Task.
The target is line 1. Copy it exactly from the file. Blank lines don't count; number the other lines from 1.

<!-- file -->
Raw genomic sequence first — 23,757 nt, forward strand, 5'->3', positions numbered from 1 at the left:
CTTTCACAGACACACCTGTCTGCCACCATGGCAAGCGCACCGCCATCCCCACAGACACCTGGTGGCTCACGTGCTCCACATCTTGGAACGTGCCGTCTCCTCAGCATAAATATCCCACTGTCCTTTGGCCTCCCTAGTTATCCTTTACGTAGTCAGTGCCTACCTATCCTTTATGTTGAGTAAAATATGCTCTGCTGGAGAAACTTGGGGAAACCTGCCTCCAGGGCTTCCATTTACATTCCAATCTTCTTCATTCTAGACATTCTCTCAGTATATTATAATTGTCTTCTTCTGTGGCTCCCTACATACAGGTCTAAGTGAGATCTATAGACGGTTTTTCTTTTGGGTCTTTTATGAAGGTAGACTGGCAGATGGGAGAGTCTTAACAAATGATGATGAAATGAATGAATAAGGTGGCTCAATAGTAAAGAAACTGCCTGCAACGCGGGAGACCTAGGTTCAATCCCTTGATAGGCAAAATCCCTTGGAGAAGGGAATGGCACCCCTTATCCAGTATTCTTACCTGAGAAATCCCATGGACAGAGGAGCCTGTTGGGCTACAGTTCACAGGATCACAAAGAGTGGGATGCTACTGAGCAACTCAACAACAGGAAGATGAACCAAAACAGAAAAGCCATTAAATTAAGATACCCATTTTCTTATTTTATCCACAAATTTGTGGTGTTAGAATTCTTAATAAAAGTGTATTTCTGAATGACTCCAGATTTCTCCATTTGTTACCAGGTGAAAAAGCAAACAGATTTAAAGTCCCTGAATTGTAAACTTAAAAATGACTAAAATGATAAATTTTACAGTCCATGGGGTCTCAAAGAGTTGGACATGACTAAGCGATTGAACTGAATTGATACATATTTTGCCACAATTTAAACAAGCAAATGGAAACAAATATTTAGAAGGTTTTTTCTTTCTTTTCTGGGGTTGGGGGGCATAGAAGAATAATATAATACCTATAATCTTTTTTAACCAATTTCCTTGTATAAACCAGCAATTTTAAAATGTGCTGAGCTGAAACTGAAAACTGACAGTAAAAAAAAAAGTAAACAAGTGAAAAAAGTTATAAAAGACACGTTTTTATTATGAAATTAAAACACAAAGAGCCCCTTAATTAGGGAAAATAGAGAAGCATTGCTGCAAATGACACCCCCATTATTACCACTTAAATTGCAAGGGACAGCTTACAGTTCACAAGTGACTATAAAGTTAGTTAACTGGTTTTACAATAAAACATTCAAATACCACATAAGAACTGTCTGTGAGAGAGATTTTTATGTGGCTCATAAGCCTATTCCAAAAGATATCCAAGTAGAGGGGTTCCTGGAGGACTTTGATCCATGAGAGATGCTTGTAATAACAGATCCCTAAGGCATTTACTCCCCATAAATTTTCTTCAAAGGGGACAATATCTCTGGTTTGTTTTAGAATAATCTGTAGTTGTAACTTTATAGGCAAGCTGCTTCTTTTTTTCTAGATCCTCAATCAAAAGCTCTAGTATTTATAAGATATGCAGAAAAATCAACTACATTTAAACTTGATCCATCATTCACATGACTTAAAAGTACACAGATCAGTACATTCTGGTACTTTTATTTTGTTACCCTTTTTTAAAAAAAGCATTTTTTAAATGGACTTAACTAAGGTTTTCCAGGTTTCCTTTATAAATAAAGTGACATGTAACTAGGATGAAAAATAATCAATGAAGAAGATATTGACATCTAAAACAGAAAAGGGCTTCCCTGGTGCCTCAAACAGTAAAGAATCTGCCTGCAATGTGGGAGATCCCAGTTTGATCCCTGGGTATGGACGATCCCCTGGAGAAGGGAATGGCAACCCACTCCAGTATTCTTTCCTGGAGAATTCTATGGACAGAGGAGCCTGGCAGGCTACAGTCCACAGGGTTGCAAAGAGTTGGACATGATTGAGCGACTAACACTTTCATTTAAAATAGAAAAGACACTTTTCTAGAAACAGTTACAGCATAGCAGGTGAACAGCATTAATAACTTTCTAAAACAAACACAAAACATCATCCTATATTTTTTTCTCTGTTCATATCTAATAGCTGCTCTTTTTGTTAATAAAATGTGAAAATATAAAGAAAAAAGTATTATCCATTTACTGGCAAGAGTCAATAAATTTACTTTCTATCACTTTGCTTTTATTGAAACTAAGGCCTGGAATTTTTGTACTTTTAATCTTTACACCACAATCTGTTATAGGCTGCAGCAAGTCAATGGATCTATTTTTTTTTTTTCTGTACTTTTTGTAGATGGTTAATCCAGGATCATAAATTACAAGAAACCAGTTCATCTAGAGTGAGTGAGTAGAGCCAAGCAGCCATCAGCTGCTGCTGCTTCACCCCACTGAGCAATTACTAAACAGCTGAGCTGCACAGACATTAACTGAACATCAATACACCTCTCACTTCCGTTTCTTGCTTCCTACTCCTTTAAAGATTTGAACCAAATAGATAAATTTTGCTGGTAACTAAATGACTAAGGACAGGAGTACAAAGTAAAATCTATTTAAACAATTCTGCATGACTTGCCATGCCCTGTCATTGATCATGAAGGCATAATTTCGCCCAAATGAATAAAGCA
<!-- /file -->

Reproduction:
Raw genomic sequence first — 23,757 nt, forward strand, 5'->3', positions numbered from 1 at the left: